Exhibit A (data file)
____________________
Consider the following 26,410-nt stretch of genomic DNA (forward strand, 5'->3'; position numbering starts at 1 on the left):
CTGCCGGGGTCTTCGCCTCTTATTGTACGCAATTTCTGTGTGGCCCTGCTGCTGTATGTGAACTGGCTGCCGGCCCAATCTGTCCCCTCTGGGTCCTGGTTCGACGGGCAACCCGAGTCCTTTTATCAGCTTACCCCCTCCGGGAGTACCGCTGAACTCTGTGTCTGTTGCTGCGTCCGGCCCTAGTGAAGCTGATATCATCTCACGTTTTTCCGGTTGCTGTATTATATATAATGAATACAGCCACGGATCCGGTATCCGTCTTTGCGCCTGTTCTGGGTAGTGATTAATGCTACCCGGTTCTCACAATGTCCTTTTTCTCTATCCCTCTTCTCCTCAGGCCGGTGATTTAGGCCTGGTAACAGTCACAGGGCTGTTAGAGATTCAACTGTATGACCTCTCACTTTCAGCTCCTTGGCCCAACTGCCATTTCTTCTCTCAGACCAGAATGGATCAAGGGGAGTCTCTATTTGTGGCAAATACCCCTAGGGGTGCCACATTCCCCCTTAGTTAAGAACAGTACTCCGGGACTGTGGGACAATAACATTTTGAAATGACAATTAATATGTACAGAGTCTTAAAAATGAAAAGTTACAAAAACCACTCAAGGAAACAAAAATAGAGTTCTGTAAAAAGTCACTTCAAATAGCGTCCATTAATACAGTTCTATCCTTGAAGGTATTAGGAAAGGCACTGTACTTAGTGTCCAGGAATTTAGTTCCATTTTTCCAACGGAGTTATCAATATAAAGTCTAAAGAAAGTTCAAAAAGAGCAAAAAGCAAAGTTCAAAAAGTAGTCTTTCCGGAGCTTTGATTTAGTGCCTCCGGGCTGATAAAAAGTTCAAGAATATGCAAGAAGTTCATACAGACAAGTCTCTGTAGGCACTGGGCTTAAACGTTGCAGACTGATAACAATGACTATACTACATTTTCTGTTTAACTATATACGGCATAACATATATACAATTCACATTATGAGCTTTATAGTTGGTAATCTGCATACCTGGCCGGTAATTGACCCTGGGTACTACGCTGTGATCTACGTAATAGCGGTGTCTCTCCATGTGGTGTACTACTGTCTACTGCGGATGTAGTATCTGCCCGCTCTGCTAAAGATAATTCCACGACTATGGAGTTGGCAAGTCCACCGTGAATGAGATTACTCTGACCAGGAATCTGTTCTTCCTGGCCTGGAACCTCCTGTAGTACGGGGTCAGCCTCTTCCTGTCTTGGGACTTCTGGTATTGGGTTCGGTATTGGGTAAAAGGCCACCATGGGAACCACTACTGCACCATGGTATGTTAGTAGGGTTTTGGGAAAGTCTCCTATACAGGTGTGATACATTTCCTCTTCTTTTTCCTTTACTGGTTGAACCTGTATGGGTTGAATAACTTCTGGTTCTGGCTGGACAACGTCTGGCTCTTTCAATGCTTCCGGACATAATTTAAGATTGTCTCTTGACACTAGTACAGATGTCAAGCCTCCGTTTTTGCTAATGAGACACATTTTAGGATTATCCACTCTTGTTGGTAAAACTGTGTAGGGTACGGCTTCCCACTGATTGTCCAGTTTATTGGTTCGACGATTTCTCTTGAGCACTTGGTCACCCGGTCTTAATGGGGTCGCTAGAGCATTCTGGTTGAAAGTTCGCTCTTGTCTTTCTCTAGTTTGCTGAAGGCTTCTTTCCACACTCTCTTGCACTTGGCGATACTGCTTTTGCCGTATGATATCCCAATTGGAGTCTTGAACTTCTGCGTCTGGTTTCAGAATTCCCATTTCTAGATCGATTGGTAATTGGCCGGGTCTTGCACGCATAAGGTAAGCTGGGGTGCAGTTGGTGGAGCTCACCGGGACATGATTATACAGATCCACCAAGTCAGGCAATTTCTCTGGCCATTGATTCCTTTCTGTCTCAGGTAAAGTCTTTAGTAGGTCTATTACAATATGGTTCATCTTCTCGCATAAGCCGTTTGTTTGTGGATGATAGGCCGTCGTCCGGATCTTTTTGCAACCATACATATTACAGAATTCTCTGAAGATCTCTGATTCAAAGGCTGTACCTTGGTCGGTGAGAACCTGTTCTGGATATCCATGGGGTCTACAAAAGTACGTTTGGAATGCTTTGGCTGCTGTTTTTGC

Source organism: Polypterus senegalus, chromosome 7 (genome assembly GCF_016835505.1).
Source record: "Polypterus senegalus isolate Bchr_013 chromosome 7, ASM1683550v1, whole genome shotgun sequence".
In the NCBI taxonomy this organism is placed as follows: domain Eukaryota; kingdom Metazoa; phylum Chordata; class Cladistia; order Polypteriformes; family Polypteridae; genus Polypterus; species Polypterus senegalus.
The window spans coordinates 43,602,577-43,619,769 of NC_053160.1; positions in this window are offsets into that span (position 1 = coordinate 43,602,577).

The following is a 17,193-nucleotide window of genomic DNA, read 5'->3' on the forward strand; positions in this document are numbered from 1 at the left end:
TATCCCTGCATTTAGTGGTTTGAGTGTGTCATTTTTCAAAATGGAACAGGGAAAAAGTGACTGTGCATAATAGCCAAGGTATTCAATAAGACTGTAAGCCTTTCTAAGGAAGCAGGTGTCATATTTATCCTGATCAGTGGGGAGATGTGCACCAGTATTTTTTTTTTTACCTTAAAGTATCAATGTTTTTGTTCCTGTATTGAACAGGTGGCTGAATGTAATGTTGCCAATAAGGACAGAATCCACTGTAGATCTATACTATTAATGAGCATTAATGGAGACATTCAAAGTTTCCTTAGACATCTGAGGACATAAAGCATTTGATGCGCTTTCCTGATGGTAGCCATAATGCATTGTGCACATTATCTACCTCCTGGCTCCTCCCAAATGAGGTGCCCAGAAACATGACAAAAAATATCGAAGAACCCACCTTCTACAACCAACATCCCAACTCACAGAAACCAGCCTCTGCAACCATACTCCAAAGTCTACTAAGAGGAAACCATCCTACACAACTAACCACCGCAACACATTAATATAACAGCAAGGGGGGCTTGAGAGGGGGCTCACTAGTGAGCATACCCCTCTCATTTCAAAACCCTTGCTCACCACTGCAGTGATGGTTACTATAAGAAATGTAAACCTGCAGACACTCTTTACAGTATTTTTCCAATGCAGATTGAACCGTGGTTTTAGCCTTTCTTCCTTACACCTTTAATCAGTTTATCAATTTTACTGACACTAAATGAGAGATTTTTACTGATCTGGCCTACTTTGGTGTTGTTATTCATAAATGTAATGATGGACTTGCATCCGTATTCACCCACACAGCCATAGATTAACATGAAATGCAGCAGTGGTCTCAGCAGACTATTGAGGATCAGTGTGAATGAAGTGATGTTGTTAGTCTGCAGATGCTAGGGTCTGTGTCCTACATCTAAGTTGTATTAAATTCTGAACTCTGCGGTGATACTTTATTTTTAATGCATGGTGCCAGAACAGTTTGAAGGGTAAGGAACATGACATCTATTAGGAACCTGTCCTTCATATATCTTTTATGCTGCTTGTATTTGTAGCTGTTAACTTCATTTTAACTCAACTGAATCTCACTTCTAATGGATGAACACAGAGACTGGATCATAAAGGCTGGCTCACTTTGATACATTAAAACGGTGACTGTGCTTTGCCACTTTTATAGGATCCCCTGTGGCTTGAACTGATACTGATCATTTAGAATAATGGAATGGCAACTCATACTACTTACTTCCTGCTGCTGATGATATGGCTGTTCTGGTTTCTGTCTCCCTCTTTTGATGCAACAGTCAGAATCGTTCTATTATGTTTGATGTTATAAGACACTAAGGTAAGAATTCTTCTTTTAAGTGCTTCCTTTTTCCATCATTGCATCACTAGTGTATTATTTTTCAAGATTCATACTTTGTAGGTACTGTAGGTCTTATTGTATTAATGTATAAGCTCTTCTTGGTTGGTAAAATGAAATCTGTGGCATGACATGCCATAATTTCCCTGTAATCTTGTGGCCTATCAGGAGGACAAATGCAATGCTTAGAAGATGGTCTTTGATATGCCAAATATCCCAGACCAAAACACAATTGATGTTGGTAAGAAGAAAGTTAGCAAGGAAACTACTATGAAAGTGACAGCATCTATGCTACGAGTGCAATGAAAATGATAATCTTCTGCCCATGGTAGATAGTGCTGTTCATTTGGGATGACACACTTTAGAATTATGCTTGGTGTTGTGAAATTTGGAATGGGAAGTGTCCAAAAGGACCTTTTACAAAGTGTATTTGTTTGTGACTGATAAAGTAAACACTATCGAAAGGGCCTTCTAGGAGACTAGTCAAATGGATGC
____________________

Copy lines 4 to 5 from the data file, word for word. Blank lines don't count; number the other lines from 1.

Source record: "Polypterus senegalus isolate Bchr_013 chromosome 7, ASM1683550v1, whole genome shotgun sequence".
In the NCBI taxonomy this organism is placed as follows: domain Eukaryota; kingdom Metazoa; phylum Chordata; class Cladistia; order Polypteriformes; family Polypteridae; genus Polypterus; species Polypterus senegalus.